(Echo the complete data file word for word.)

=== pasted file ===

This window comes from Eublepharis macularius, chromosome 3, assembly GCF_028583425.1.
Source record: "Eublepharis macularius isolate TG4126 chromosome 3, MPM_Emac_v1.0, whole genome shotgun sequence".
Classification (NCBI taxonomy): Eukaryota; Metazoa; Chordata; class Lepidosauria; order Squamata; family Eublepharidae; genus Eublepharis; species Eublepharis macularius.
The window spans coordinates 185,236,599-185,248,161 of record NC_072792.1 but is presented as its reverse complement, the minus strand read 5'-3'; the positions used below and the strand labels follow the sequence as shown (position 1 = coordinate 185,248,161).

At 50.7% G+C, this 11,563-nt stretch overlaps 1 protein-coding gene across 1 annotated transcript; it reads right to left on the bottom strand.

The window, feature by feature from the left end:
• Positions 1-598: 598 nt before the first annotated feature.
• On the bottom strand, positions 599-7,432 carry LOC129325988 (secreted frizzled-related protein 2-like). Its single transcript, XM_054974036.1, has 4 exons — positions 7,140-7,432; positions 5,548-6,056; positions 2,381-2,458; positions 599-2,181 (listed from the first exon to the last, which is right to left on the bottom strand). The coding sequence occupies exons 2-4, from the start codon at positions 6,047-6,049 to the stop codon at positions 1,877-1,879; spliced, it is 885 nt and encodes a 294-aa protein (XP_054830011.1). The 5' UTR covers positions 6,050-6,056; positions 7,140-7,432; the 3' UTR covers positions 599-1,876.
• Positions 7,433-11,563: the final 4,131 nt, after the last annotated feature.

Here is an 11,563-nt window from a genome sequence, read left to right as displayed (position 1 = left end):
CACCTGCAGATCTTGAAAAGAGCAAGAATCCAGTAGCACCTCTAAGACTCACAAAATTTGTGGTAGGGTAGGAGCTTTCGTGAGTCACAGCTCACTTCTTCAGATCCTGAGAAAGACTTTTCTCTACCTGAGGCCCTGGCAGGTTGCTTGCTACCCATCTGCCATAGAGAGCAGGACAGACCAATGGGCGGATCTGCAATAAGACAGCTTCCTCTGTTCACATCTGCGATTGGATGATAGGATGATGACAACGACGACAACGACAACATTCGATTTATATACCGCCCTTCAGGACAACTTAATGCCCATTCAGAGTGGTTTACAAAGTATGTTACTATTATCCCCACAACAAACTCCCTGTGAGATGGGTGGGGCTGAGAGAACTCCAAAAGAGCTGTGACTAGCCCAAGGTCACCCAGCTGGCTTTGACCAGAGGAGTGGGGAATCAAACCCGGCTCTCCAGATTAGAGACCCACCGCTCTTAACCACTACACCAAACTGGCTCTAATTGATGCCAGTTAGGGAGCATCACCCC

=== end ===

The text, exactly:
This window comes from Eublepharis macularius, chromosome 3, assembly GCF_028583425.1.
Source record: "Eublepharis macularius isolate TG4126 chromosome 3, MPM_Emac_v1.0, whole genome shotgun sequence".
Classification (NCBI taxonomy): Eukaryota; Metazoa; Chordata; class Lepidosauria; order Squamata; family Eublepharidae; genus Eublepharis; species Eublepharis macularius.
The window spans coordinates 185,236,599-185,248,161 of record NC_072792.1 but is presented as its reverse complement, the minus strand read 5'-3'; the positions used below and the strand labels follow the sequence as shown (position 1 = coordinate 185,248,161).

At 50.7% G+C, this 11,563-nt stretch overlaps 1 protein-coding gene across 1 annotated transcript; it reads right to left on the bottom strand.

The window, feature by feature from the left end:
• Positions 1-598: 598 nt before the first annotated feature.
• On the bottom strand, positions 599-7,432 carry LOC129325988 (secreted frizzled-related protein 2-like). Its single transcript, XM_054974036.1, has 4 exons — positions 7,140-7,432; positions 5,548-6,056; positions 2,381-2,458; positions 599-2,181 (listed from the first exon to the last, which is right to left on the bottom strand). The coding sequence occupies exons 2-4, from the start codon at positions 6,047-6,049 to the stop codon at positions 1,877-1,879; spliced, it is 885 nt and encodes a 294-aa protein (XP_054830011.1). The 5' UTR covers positions 6,050-6,056; positions 7,140-7,432; the 3' UTR covers positions 599-1,876.
• Positions 7,433-11,563: the final 4,131 nt, after the last annotated feature.

Here is an 11,563-nt window from a genome sequence, read left to right as displayed (position 1 = left end):
CACCTGCAGATCTTGAAAAGAGCAAGAATCCAGTAGCACCTCTAAGACTCACAAAATTTGTGGTAGGGTAGGAGCTTTCGTGAGTCACAGCTCACTTCTTCAGATCCTGAGAAAGACTTTTCTCTACCTGAGGCCCTGGCAGGTTGCTTGCTACCCATCTGCCATAGAGAGCAGGACAGACCAATGGGCGGATCTGCAATAAGACAGCTTCCTCTGTTCACATCTGCGATTGGATGATAGGATGATGACAACGACGACAACGACAACATTCGATTTATATACCGCCCTTCAGGACAACTTAATGCCCATTCAGAGTGGTTTACAAAGTATGTTACTATTATCCCCACAACAAACTCCCTGTGAGATGGGTGGGGCTGAGAGAACTCCAAAAGAGCTGTGACTAGCCCAAGGTCACCCAGCTGGCTTTGACCAGAGGAGTGGGGAATCAAACCCGGCTCTCCAGATTAGAGACCCACCGCTCTTAACCACTACACCAAACTGGCTCTAATTGATGCCAGTTAGGGAGCATCACCCC